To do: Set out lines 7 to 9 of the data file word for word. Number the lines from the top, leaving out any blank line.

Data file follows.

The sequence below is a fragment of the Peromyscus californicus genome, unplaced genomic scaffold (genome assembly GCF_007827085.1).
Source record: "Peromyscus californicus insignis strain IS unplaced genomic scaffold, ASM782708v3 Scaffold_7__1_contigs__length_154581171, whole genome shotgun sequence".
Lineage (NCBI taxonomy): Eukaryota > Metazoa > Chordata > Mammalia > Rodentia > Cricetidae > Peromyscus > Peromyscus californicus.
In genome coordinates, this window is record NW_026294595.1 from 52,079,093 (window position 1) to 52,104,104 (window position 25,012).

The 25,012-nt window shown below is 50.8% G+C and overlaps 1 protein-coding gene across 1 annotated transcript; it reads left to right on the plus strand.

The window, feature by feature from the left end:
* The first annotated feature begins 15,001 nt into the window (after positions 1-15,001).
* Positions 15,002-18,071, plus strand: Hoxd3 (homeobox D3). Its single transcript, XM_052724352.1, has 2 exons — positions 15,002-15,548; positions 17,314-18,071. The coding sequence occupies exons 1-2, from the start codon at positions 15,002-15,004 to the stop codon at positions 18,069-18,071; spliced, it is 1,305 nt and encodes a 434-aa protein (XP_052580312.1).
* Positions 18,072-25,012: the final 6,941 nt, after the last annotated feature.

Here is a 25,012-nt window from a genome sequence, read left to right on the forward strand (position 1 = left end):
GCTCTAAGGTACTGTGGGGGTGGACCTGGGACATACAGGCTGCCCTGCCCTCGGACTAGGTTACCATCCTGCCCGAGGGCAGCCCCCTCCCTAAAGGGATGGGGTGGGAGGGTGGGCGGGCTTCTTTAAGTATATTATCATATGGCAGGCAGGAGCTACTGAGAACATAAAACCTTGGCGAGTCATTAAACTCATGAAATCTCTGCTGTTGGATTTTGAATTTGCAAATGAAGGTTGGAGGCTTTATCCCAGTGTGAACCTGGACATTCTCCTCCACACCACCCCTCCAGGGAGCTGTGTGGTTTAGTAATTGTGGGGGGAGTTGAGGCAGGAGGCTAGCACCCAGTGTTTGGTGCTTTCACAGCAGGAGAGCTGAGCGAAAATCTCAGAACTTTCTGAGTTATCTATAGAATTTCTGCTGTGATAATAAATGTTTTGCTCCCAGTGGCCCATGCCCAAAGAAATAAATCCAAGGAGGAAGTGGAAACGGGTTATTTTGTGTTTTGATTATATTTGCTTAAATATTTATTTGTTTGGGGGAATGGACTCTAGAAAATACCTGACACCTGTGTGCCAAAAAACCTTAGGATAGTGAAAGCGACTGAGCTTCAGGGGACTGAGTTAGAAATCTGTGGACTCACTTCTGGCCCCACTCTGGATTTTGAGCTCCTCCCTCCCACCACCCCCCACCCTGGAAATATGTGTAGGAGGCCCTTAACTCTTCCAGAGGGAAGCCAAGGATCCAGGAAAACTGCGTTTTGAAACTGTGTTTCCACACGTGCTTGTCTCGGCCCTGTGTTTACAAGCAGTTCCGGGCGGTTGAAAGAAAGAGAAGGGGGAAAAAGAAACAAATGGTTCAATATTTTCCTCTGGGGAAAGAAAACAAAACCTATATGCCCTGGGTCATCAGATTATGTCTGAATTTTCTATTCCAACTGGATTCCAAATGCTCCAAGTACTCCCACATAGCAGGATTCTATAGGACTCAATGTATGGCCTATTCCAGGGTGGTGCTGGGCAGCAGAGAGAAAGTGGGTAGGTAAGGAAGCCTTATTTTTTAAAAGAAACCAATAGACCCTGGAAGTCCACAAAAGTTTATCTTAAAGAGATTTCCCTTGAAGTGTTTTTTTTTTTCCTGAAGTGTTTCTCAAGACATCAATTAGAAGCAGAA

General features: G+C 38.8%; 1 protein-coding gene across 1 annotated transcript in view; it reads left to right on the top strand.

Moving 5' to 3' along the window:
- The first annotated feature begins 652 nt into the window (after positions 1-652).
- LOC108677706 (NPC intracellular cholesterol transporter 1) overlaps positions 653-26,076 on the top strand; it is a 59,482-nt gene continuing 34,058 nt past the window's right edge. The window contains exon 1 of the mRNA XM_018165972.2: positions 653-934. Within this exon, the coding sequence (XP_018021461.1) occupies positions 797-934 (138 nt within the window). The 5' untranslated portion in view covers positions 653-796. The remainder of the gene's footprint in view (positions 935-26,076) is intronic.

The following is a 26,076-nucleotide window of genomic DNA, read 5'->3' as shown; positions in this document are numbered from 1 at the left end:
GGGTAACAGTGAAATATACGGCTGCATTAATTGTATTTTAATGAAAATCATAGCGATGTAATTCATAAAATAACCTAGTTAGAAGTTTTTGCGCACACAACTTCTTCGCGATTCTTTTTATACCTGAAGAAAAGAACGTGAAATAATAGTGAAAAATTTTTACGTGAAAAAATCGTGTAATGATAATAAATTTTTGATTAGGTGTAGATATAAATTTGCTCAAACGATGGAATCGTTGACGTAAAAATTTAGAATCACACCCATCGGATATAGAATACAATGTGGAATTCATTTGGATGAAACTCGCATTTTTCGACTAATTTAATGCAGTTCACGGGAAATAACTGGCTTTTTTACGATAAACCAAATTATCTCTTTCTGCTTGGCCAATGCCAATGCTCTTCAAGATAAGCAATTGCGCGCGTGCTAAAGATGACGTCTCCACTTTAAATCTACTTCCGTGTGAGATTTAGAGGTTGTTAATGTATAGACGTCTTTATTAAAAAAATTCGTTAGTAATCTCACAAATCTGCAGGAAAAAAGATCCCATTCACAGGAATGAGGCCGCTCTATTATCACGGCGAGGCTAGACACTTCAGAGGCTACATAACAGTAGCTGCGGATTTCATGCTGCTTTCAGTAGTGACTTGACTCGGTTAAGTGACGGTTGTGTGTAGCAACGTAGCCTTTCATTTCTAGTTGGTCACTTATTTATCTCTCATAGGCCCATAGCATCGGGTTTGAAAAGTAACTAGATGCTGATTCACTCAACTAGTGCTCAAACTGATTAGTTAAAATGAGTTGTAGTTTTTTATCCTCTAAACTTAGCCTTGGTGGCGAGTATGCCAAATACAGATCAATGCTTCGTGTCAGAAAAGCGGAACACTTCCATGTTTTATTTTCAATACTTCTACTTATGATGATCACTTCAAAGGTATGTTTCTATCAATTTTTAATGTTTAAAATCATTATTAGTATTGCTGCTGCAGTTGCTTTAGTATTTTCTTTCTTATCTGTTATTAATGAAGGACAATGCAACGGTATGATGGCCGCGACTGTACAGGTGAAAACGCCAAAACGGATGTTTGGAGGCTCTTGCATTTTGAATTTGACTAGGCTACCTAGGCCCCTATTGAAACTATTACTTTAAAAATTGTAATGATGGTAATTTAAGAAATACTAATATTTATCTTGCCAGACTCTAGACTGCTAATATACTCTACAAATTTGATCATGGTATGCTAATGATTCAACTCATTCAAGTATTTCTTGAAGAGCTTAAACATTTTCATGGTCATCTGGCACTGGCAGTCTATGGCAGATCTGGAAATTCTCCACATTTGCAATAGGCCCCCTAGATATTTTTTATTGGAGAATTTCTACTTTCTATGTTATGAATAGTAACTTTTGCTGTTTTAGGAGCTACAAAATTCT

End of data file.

* The first annotated feature begins 15,001 nt into the window (after positions 1-15,001).
* Positions 15,002-18,071, plus strand: Hoxd3 (homeobox D3). Its single transcript, XM_052724352.1, has 2 exons — positions 15,002-15,548; positions 17,314-18,071. The coding sequence occupies exons 1-2, from the start codon at positions 15,002-15,004 to the stop codon at positions 18,069-18,071; spliced, it is 1,305 nt and encodes a 434-aa protein (XP_052580312.1).
* Positions 18,072-25,012: the final 6,941 nt, after the last annotated feature.